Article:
I was recently nomination for the Ten Book Challenge by my sister on Facebook. I guess I'm supposed to choose ten books that have stayed with me over the years and somehow shaped who I am in some manner.
My first thought about that is how on earth can someone only choose ten books? Then, as I read the titles of her list, I wanted to know why and how those books shaped her. That's not something a person can really discuss on a Facebook status, is it? Not that she needs to; I'm sure it can be an incredibly personal experience and not all of us are over sharers like myself. So if I happen to nominate you for this Ten Book Challenge, feel free to do as you will with it. This is just how I choose to share.
But before I wow you with my existential depth and make you totally wish you were my best friend because my list is truly incredible, allow me to nominate the following persons to also come up with a list to share with us little folk (you know who you are): DB, Sunshine, Tess, Jenn, Kate, Bridgete, Debbie, Becky, Kim and Lindsey.
The following may be numbered, but are really in no particular order as to their importance to me:
1) 1984: I don't know if I need to explain to anyone why this book means anything to me. If you don't know...read it. Phrases like Big Brother, New Speak, Thought Police and Double Think and other Orwellian spookiness exist today because of George Orwell and this book. This book is at least partially responsible for the way many folks these days feel it's so important to question our American government so thoroughly. Read it and wonder how prophetic it just might be...
2) The Grapes of Wrath: I never had a very good history teacher (Sorry, Sammy). I didn't learn a lot about the depression, the dust bowl or the great migration west in search of jobs and food. Life was just fucking tragic back then and books like this just remind us all how good we really have it these days. Oh, and Steinbeck is a master at stringing sentences together in a way that makes your brain see them in color.
3) David Copperfield: My favorite book EVER. That is all.
4) Lamb. The Gospel According to Biff, Christ's Childhood Pal: Go ahead, call it sacrilege if you must, but it's a good book. It's hilarious, in fact. Some of us non-religious types really want to know what happened to all of those unaccounted for years in the life of Jesus...and well, Christopher Moore has made a very good attempt at filling in those blanks. Yes, we all know it's fiction and not real, but do you?...don't be mad. Just read it and laugh.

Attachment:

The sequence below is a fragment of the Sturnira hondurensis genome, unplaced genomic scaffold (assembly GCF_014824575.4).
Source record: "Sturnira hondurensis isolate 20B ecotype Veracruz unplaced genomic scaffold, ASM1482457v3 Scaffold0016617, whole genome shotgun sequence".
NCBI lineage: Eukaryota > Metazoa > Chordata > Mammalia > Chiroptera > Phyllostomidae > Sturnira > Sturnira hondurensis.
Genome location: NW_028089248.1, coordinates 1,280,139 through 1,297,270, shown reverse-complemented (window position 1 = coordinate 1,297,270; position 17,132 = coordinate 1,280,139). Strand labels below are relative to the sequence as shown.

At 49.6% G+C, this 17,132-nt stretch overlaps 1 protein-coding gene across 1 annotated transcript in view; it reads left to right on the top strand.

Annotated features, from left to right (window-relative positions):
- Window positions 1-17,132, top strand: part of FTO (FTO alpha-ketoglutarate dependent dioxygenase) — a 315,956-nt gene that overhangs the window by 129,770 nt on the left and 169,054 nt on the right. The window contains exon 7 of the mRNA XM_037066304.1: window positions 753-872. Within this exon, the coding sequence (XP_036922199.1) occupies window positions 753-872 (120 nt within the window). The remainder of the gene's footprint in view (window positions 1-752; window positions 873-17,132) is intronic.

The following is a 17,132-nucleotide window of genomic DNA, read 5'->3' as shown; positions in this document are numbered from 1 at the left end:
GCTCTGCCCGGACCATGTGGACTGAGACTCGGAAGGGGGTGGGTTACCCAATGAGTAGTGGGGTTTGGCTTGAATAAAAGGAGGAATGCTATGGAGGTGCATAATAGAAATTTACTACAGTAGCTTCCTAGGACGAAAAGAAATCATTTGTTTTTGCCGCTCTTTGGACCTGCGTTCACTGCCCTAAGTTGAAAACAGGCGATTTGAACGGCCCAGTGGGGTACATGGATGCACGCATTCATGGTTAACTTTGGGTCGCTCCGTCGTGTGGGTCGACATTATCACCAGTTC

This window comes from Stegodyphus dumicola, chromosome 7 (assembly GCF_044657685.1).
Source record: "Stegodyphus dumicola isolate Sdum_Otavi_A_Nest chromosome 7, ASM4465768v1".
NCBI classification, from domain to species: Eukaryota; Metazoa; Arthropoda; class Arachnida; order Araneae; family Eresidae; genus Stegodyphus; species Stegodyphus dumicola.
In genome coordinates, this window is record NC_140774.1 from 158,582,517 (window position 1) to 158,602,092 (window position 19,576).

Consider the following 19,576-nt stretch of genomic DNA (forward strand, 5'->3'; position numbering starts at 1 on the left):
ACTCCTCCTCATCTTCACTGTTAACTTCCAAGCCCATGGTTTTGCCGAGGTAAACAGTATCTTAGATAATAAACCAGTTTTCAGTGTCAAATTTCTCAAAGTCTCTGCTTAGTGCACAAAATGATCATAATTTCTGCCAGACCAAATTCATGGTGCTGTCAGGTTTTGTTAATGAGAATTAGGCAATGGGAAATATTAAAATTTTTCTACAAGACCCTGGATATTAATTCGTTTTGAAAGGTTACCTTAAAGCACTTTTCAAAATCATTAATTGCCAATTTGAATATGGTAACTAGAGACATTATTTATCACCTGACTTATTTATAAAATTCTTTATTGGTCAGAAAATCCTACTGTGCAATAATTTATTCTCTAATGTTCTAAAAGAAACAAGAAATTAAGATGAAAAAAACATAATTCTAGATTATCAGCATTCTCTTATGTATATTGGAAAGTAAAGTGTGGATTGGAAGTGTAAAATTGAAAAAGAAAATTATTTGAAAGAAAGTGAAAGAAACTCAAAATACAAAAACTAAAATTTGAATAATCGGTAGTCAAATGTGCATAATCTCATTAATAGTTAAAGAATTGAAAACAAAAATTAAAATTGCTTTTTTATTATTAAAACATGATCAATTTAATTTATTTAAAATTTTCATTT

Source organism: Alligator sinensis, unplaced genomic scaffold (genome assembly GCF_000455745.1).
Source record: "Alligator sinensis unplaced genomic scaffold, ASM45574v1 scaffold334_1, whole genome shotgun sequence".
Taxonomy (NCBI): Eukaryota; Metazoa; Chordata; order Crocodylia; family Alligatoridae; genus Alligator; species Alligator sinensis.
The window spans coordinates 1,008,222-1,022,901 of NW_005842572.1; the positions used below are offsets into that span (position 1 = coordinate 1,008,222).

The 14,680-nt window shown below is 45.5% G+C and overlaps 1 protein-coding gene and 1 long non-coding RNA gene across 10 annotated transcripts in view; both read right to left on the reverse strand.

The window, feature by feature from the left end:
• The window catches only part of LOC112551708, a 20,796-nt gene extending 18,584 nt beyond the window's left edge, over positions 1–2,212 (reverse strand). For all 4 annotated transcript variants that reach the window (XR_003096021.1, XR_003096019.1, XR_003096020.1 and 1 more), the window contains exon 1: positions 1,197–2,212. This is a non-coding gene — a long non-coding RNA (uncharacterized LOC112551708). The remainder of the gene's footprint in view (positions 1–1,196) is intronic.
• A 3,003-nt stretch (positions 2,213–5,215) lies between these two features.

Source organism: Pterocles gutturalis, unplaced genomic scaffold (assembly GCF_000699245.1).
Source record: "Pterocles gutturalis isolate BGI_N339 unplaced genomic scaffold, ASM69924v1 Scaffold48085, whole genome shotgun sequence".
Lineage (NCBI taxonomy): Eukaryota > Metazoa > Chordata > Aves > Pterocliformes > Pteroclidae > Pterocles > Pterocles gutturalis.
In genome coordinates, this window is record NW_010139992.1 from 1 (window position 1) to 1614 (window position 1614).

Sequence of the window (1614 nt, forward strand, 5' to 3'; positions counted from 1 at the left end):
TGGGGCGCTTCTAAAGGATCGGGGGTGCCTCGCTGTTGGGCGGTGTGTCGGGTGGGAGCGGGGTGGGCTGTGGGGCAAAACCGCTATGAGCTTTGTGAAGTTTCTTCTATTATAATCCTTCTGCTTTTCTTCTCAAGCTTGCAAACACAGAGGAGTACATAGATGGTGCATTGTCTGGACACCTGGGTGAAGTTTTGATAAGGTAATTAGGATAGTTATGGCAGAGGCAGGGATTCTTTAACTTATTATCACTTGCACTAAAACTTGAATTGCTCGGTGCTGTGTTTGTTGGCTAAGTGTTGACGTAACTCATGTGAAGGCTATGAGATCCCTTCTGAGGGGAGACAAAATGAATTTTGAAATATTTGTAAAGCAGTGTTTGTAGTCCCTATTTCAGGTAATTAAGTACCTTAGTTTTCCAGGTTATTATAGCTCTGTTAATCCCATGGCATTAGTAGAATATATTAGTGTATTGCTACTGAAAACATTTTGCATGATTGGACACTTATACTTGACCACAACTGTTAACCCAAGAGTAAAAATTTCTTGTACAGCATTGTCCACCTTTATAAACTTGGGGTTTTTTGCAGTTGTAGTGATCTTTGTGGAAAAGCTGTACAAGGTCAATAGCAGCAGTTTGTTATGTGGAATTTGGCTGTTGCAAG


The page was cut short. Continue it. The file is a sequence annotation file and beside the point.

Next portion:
5) The Bell Jar: Would you like a glimpse into the mind of a depressed individual trying to live a normal life? Much of life, for many people, is nothing but pretend. The fake it till you make it approach, if you will. And then sometimes a soul decides they can't fake it anymore. Believe it or not, this book actually helped me through a very tough time. Considering I spent the first half of my life surviving various shades of depression; I'm very grateful for Sylvia Plath's bravery.
6) The Clan of the Cave Bear (the full Earth's Children series): Despite Jean Auel's attempts to make new readers who may have picked up the series in the middle more comfortable by rambling and over describing things...a lot, this is still one of my favorite series to read. I read the whole thing about once a year. Ayla is my fucking hero and I love her. If I had a daughter I would've named her Ayla. She's a strong woman who survives in a world where she probably shouldn't simply because no one has ever told her that she can't. We can all take a lesson from that.
7) Autobiography of a Yogi: Yes. Because I'm a dirty, free loving, tree hugging hippie. But seriously, this book changed my life when I read it. I don't recommend it to everyone because of the spiritual aspect, but if you should find a copy in your hands then you might want to take that as a sign. We all start where we are, right?
8) A Study in Scarlet: I bought a very old copy in a used book store when I was about ten years old and I've been Sherlocked ever since.
9) Illusions. The Adventures of a Reluctant Messiah: Ahhh....more new agey goodness from my youth. Richard Bach, ladies and gentlemen. Let's give him a round of applause for being there when I needed that spiritual feeling without the glass ceiling that comes with organized religion.
10) The Fault in Out Stars: Have you ever read this blog post? No? Well, give it a perusal right now and then go read this shit if you haven't already. Seriously. Bring tissues and a fluffy pillow and make sure your best friend is available when you need to call them and cry at the end.